The US Supreme Court complicates the future of the Pissarro of the Thyssen Museum
Correspondent in New York
“Can we all at least agree that it is a beautiful painting?” asked Stephen Breyer, judge of the US Supreme Court, on one of the jewels of the Thyssen-Bornesmiza National Museumwhose future is in your hands. Breyer and the other eight magistrates of the high court yesterday heard the arguments of the two parties that were fighting on ‘Rue Saint-Honoré, in the afternoon. rain effect’, an impressionist cityscape executed in 1897 by Camille Pissarro. The descendants of the original owners dispute it with the museum and the Spanish government.
The painting was in the possession of Lilly Cassirer, daughter of a Jewish art collector, and handed him over to the Nazis behind the
German capture of Paris in 1939 to achieve his escape. Cassirer survived the Holocaust and the painting was in various collections until Baron Hans Heinrich von Thyssen-Bornesmiza acquired it in 1976. The work, now worth about €40 million, was sold in 1993 to the Thyssen-Bornesmiza Foundation and to the Spanish state as part of the German industrialist’s collection.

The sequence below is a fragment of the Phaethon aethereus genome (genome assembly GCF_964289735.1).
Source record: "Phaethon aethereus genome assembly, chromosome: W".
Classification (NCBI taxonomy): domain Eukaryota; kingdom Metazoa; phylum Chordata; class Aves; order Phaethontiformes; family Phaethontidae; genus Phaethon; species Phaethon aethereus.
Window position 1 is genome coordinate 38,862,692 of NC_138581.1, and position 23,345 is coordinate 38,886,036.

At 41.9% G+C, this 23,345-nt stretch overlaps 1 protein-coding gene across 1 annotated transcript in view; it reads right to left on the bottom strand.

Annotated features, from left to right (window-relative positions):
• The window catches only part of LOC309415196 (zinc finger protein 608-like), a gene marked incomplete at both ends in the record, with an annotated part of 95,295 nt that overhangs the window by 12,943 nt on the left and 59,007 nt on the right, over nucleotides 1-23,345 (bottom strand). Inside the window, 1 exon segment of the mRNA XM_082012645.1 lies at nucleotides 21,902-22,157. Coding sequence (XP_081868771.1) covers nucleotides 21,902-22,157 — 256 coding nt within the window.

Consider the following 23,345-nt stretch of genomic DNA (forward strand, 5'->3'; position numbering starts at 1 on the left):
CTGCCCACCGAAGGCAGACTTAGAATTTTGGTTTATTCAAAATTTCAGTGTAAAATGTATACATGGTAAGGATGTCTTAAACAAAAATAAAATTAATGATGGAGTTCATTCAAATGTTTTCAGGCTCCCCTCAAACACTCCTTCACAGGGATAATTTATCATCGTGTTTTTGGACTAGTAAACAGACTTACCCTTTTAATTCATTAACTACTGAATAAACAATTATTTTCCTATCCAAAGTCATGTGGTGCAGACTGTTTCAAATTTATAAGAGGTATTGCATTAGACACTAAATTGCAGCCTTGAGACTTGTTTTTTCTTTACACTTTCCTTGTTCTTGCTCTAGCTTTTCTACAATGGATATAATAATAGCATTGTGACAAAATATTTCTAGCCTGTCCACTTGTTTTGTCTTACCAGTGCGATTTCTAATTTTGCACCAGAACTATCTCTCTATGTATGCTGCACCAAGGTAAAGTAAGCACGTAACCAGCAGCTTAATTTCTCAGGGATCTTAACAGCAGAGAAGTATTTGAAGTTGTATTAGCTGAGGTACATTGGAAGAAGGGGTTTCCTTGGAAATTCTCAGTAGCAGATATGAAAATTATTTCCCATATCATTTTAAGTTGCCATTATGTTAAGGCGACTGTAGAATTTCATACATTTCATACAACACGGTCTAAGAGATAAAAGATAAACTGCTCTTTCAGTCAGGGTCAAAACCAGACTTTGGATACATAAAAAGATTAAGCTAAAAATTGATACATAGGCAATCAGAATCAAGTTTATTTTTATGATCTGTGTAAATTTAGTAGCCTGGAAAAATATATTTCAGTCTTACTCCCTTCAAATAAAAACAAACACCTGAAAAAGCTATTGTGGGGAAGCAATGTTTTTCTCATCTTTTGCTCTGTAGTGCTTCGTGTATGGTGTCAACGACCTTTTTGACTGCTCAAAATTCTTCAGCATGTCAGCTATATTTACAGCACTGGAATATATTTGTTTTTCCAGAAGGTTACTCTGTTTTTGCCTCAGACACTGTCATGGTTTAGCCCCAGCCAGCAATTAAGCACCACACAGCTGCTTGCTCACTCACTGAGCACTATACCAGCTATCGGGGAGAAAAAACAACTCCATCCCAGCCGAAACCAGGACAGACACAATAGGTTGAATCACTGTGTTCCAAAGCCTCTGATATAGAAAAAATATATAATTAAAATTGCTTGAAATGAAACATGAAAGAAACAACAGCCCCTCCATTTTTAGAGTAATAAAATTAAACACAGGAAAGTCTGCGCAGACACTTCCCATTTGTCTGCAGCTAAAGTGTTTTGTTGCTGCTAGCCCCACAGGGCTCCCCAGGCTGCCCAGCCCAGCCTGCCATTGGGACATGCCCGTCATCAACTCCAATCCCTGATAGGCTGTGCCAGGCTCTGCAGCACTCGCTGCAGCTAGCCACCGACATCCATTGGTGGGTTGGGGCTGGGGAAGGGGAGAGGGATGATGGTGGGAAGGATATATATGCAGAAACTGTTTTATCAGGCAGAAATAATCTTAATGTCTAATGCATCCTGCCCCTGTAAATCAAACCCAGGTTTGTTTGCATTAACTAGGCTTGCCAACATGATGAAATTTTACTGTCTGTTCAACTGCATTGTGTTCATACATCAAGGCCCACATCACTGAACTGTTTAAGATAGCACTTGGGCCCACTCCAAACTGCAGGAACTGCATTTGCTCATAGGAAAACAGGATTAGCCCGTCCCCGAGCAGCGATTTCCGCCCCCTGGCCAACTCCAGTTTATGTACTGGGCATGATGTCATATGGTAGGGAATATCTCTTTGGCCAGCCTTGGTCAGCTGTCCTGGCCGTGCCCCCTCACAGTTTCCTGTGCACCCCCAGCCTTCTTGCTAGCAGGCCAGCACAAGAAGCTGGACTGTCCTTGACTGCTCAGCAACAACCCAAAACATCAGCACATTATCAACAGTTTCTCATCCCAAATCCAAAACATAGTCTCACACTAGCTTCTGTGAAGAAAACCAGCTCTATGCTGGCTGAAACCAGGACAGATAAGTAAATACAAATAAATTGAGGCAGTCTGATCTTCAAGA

It was in the corridors of the museum where Claude Cassirer, Lilly’s grandson, saw a painting he remembered from his childhood in 1999 and demanded its return. there it started a decades-long legal battle that yesterday reached the US Supreme Court, where, in essence, it was discussed which jurisdiction should apply: whether the Spanish – which considers that the painting should remain as part of the collection – or California, where Cassirer moved. At the moment, the lower US courts have considered the former, but yesterday the Supreme Court justices gave the impression of leaning towards the descendants of Cassirer, who died years after starting the judicial war. “Welcome to the US,” assured the president of the court, Judge John Roberts, to the lawyer for the Spanish foundation, when he assured that a change of status within the US entailed a different legal result. Cassirer’s lawyer, David Boies – a New York “super-lawyer” who is now also representing Virginia Giuffre in her sexual abuse allegations against Prince Andrew – received less inquisitive treatment from the court in a sign that it might favor his position. The decision of the magistrates, however, will still take months to arrive.